I just finished watching the new miniseries on Netflix by this title, inspired by true events. It’s about a young woman who reports being raped but later recants under pressure and “confesses” having lied about it (and is prosecuted for her supposed false report), and the police investigation in a different state that finally led to the capture of the serial rapist who had indeed raped her and many other women. It is a grim story to watch but good – even necessary, I think.
As Adrian Horton put it in his review for The Guardian, the series is “a portrait in how things should be – how serious sexual assault cases should be taken, how crucial it is to listen to victims, how memory lapses and scattered details should be considered part and parcel of trauma memory, not a strike against it.”
Marie Adler, the victim accused of presenting a false report, was not believed even by the people closest to her. Her friendships, her mental health, her lodging, her job, all fell as collateral damage. There is a very poignant scene where she was asked by her assigned therapist how she would handle the situation if it ever happened again. This was her answer:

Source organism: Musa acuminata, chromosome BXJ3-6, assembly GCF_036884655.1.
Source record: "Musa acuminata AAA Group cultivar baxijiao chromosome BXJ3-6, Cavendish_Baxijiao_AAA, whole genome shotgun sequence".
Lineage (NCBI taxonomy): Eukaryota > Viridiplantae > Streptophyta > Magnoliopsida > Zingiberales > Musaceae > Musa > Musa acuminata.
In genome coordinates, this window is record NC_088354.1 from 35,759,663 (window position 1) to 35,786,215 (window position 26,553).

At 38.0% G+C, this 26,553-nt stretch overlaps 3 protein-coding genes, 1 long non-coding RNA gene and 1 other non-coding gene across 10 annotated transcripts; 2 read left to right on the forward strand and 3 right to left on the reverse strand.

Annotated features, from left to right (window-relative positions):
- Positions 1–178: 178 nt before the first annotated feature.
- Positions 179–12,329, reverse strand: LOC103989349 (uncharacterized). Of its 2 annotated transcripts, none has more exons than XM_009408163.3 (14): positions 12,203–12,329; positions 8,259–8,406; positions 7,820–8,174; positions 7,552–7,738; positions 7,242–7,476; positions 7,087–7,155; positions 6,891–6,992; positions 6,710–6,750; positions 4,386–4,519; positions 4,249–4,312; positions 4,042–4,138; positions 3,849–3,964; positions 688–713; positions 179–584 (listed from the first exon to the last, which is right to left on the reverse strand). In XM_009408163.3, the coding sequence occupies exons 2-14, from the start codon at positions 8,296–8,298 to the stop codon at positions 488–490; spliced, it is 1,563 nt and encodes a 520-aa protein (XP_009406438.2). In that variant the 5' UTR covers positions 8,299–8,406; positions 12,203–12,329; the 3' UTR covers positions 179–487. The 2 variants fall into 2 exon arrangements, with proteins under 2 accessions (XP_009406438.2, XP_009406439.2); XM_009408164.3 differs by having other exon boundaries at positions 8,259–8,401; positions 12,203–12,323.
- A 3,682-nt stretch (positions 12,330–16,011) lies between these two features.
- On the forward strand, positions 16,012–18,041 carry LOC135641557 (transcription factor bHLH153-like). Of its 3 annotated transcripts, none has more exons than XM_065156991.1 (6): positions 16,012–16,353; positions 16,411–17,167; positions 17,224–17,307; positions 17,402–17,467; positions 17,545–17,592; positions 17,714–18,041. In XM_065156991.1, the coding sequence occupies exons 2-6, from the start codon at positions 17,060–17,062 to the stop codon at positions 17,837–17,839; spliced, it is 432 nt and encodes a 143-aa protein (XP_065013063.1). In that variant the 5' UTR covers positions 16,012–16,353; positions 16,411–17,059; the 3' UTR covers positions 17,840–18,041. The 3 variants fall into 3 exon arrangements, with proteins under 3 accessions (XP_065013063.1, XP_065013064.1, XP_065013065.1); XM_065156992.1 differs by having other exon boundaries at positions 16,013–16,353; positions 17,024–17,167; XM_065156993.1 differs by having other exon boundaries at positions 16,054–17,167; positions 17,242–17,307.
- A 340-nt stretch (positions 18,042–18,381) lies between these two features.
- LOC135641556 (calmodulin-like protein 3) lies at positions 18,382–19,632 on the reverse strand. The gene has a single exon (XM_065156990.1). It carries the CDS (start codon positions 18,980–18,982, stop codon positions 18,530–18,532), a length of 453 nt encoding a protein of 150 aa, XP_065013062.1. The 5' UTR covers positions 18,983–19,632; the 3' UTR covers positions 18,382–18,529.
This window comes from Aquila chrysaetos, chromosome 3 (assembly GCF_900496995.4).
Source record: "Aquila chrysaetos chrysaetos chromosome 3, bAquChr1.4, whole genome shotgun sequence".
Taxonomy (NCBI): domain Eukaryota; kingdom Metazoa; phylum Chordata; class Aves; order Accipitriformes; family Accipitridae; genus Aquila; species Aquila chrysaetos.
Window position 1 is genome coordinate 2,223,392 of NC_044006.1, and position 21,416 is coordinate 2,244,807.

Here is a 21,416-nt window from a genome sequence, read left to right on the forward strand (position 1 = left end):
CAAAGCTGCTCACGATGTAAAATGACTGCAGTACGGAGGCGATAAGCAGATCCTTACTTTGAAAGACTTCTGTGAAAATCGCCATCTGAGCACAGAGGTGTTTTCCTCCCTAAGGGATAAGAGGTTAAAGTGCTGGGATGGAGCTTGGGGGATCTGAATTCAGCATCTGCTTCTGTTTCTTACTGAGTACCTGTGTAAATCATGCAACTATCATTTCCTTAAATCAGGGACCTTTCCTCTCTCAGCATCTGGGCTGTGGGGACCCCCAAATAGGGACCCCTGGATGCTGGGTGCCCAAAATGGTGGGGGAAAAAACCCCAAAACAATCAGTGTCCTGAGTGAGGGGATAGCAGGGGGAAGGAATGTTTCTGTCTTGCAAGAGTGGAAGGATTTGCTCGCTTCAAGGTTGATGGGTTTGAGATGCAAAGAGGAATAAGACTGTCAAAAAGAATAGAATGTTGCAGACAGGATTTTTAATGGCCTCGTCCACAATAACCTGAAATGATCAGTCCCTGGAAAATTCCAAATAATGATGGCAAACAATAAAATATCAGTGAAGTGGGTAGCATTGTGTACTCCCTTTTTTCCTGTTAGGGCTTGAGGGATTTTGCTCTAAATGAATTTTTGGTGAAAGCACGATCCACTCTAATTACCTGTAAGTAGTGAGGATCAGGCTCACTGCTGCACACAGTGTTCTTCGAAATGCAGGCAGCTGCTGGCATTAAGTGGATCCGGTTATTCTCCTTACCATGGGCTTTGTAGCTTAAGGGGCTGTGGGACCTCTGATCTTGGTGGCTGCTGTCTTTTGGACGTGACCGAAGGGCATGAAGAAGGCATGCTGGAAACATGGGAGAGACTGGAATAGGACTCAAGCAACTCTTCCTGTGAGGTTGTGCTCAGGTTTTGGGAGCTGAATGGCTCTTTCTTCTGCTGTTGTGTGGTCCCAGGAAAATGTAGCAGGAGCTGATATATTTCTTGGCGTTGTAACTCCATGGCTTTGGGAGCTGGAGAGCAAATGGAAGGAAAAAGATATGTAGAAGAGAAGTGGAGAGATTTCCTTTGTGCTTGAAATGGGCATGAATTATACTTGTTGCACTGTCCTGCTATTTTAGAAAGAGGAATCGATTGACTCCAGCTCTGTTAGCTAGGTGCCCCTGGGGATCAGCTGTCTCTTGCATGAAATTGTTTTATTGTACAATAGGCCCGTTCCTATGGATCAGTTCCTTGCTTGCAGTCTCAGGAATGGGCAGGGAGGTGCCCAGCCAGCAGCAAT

If I had to do it over…I would lie earlier – and better. I would just figure it out on my own, by myself. No matter how much someone says they care about you, they don’t – not enough. I mean, maybe they mean to, or they try to, but – other things end up being more important…Even with good people and with people you can kinda trust, if the truth is inconvenient – if the truth doesn’t, like, fit – they don’t believe it.
I could not help but think of the many people in religious systems – specifically my own, the evangelical world – that have borne such terrible burdens. The burden of living in environments where abuse is structurally enabled, and abusers protected. The burden of being forced to occupy positions (because of age, or gender) that make them terrifyingly vulnerable. The burden of being shamed and disbelieved. The burden of having to keep secrets. The burden of having to pretend or lie because the truth is inconvenient to others. Burdens that they must stagger under their whole lives.
And I ask, with Detective Karen Duvall, WHERE IS OUR OUTRAGE?
Marie Adler’s stern, two-word response to the officers’ fumbling and inadequate apologies applies to us as well: DO BETTER.